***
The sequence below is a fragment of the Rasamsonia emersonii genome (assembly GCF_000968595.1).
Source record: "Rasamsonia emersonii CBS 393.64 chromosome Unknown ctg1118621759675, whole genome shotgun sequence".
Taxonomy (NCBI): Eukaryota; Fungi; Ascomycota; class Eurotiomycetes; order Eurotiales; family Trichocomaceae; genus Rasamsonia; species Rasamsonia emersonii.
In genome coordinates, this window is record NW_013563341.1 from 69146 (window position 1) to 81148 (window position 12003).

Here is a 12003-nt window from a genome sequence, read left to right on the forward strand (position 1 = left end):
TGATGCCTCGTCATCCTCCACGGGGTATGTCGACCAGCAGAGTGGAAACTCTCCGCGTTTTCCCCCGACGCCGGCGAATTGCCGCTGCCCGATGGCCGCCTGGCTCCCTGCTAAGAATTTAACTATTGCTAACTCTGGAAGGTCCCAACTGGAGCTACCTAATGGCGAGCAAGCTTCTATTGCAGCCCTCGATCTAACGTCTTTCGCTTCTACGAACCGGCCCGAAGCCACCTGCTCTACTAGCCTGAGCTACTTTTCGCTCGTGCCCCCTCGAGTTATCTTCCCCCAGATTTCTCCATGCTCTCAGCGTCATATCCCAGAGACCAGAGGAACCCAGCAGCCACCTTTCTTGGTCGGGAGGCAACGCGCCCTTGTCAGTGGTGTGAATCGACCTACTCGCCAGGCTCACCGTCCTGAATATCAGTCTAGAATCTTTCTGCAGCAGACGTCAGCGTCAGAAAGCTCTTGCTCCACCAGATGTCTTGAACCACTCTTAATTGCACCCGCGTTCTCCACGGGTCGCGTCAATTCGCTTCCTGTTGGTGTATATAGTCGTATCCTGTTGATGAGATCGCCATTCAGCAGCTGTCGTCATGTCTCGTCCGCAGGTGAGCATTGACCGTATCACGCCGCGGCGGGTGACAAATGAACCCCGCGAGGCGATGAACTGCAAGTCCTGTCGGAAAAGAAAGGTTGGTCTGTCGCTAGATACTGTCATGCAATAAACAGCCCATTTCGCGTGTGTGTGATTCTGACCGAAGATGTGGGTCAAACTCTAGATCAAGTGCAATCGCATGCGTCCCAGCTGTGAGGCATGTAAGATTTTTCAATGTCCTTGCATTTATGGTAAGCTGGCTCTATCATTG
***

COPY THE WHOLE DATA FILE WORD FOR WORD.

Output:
The sequence below is a fragment of the Rasamsonia emersonii genome (assembly GCF_000968595.1).
Source record: "Rasamsonia emersonii CBS 393.64 chromosome Unknown ctg1118621759675, whole genome shotgun sequence".
Taxonomy (NCBI): Eukaryota; Fungi; Ascomycota; class Eurotiomycetes; order Eurotiales; family Trichocomaceae; genus Rasamsonia; species Rasamsonia emersonii.
In genome coordinates, this window is record NW_013563341.1 from 69146 (window position 1) to 81148 (window position 12003).

Here is a 12003-nt window from a genome sequence, read left to right on the forward strand (position 1 = left end):
TGATGCCTCGTCATCCTCCACGGGGTATGTCGACCAGCAGAGTGGAAACTCTCCGCGTTTTCCCCCGACGCCGGCGAATTGCCGCTGCCCGATGGCCGCCTGGCTCCCTGCTAAGAATTTAACTATTGCTAACTCTGGAAGGTCCCAACTGGAGCTACCTAATGGCGAGCAAGCTTCTATTGCAGCCCTCGATCTAACGTCTTTCGCTTCTACGAACCGGCCCGAAGCCACCTGCTCTACTAGCCTGAGCTACTTTTCGCTCGTGCCCCCTCGAGTTATCTTCCCCCAGATTTCTCCATGCTCTCAGCGTCATATCCCAGAGACCAGAGGAACCCAGCAGCCACCTTTCTTGGTCGGGAGGCAACGCGCCCTTGTCAGTGGTGTGAATCGACCTACTCGCCAGGCTCACCGTCCTGAATATCAGTCTAGAATCTTTCTGCAGCAGACGTCAGCGTCAGAAAGCTCTTGCTCCACCAGATGTCTTGAACCACTCTTAATTGCACCCGCGTTCTCCACGGGTCGCGTCAATTCGCTTCCTGTTGGTGTATATAGTCGTATCCTGTTGATGAGATCGCCATTCAGCAGCTGTCGTCATGTCTCGTCCGCAGGTGAGCATTGACCGTATCACGCCGCGGCGGGTGACAAATGAACCCCGCGAGGCGATGAACTGCAAGTCCTGTCGGAAAAGAAAGGTTGGTCTGTCGCTAGATACTGTCATGCAATAAACAGCCCATTTCGCGTGTGTGTGATTCTGACCGAAGATGTGGGTCAAACTCTAGATCAAGTGCAATCGCATGCGTCCCAGCTGTGAGGCATGTAAGATTTTTCAATGTCCTTGCATTTATGGTAAGCTGGCTCTATCATTG